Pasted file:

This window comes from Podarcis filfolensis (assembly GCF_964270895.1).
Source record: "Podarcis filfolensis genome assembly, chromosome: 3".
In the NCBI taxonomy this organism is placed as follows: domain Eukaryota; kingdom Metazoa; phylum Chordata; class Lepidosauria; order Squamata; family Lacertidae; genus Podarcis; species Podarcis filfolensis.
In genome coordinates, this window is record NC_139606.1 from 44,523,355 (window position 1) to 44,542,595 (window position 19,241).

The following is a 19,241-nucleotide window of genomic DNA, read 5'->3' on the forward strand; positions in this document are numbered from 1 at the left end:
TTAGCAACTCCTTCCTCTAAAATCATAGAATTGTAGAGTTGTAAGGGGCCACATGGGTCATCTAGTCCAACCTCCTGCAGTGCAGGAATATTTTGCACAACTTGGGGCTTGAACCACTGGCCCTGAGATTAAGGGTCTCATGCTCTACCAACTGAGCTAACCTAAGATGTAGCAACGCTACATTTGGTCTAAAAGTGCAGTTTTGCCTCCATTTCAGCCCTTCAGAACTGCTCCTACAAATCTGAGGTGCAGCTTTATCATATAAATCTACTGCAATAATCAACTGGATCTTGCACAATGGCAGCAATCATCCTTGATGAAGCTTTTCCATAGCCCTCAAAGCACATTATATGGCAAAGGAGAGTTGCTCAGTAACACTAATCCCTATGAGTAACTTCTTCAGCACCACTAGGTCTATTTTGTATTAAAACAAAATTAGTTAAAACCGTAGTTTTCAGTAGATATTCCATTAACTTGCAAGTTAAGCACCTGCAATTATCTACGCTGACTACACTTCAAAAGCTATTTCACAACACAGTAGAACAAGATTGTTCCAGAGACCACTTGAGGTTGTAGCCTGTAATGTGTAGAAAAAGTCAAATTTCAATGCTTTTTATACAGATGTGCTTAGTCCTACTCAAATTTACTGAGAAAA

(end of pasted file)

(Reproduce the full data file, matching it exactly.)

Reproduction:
This window comes from Podarcis filfolensis (assembly GCF_964270895.1).
Source record: "Podarcis filfolensis genome assembly, chromosome: 3".
In the NCBI taxonomy this organism is placed as follows: domain Eukaryota; kingdom Metazoa; phylum Chordata; class Lepidosauria; order Squamata; family Lacertidae; genus Podarcis; species Podarcis filfolensis.
In genome coordinates, this window is record NC_139606.1 from 44,523,355 (window position 1) to 44,542,595 (window position 19,241).

The following is a 19,241-nucleotide window of genomic DNA, read 5'->3' on the forward strand; positions in this document are numbered from 1 at the left end:
TTAGCAACTCCTTCCTCTAAAATCATAGAATTGTAGAGTTGTAAGGGGCCACATGGGTCATCTAGTCCAACCTCCTGCAGTGCAGGAATATTTTGCACAACTTGGGGCTTGAACCACTGGCCCTGAGATTAAGGGTCTCATGCTCTACCAACTGAGCTAACCTAAGATGTAGCAACGCTACATTTGGTCTAAAAGTGCAGTTTTGCCTCCATTTCAGCCCTTCAGAACTGCTCCTACAAATCTGAGGTGCAGCTTTATCATATAAATCTACTGCAATAATCAACTGGATCTTGCACAATGGCAGCAATCATCCTTGATGAAGCTTTTCCATAGCCCTCAAAGCACATTATATGGCAAAGGAGAGTTGCTCAGTAACACTAATCCCTATGAGTAACTTCTTCAGCACCACTAGGTCTATTTTGTATTAAAACAAAATTAGTTAAAACCGTAGTTTTCAGTAGATATTCCATTAACTTGCAAGTTAAGCACCTGCAATTATCTACGCTGACTACACTTCAAAAGCTATTTCACAACACAGTAGAACAAGATTGTTCCAGAGACCACTTGAGGTTGTAGCCTGTAATGTGTAGAAAAAGTCAAATTTCAATGCTTTTTATACAGATGTGCTTAGTCCTACTCAAATTTACTGAGAAAA